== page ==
Correction: A previous version of this article erroneously stated that the discussion about the Best Starts program will take place this week. It will be taking place later this month, likely on July 25. The article has been changed to reflect that.
The discussion over whether or not to place funding for a new pre-kindergarten program on the October municipal ballot will begin later this month.
At its July 25 meeting, the City and Borough of Juneau Assembly Finance Committee is scheduled to discuss putting the Best Starts for Juneau program on the municipal ballot Oct. 2 as an advisory proposition resolution. If that were to happen, voters would decide whether to fund the program with property tax revenue.
At this meeting, the Committee will discuss the issue and decide to either move it a regular Assembly meeting for public input or move it to a committee meeting for further discussion.
Earlier this year, a group supporting the pre-k readiness program presented at the May 3 CBJ Finance Committee meeting. Joy Lyon, Executive Director of Association for the Education of Young Children of Southeast Alaska, along with Ted Wilson, Director of Teaching and Learning Support at the Juneau School District, Brian Holst, Executive Director of Juneau Economic Development Council and Blue Shibler, owner of Discovery Preschool, gave a presentation asking for funding of $2.18 million spread over the city’s Fiscal Years 2019 and FY 20 budgets. At the May 9 Finance Committee meeting, the city decided not to fund the project.
The reason for the funding toward the program was outlined during that presentation. One of the main concerns brought up in the presentation was the number of children who are unprepared for kindergarten.
Only 32 percent of kindergarten students in Juneau demonstrate 11 of 13 goals determined by the department as “kindergarten ready,” according to the Alaska Department of Education and Early Childhood Care and Development. The statewide average is 30 percent. Those skills range from communication to social interaction to general knowledge.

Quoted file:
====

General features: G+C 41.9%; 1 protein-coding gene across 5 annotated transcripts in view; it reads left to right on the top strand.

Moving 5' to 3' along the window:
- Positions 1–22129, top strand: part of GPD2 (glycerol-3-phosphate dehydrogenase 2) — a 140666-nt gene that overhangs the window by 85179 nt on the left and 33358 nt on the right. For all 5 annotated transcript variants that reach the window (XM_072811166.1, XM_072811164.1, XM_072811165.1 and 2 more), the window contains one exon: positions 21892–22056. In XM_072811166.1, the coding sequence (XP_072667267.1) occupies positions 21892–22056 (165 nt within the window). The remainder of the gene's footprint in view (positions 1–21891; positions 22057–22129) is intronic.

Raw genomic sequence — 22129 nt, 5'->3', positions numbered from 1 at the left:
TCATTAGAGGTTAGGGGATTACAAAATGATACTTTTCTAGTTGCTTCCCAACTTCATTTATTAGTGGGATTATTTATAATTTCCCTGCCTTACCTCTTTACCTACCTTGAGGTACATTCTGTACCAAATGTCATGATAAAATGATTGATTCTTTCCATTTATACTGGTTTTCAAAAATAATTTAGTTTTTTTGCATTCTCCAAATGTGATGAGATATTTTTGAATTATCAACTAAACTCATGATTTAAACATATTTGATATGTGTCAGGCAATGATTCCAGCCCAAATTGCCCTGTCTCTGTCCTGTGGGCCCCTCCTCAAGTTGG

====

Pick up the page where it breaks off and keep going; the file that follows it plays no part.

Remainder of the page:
The goal of the program is to give child care providers financial incentives. The idea is that the incentives will increase teacher wages, improve learning environments and adopt the new curriculum. The program’s incentive awards are based on the number of children in the class and quality level of teaching, based on Learn & Grow, Alaska’s statewide Quality Recognition and Improvement System. Incentives would range between $125-$250 per month per child. Currently, 149 programs participate in Alaska in the statewide Quality Recognition and Improvement System.
This program is expected to cost up to $2.8 million, adjusted for annual inflation, of CBJ funding in the fifth year when the program is fully implemented. The Assembly would need to increase property taxes to fund this effort but may be able to partially offset property tax rate increases over the next five years with natural increases in local sales and property values. The amount given,$2.8 million, is the equivalent of $580,000 of property taxes in 2018, or $58 per $100,000 of assessed value.
City discussing recruiting a new municipal attorney
With Juneau’s Municipal Attorney Amy Mead taking a position as the state’s newest Juneau Superior Court judge, the CBJ will start its recruitment process in finding a replacement during Wednesday’s meeting.
The city manager and the municipal attorney are the only two high-level positions that report directly to the Assembly. There is no set timeline on when Mead will be replaced.
Wednesday’s discussion, according to City Manager Rorie Watt, will include the initial steps the Assembly will use in finding a replacement for Mead.
• Contact reporter Gregory Philson at email@example.com or call at 523-2265. Follow him on Twitter at @GTPhilson.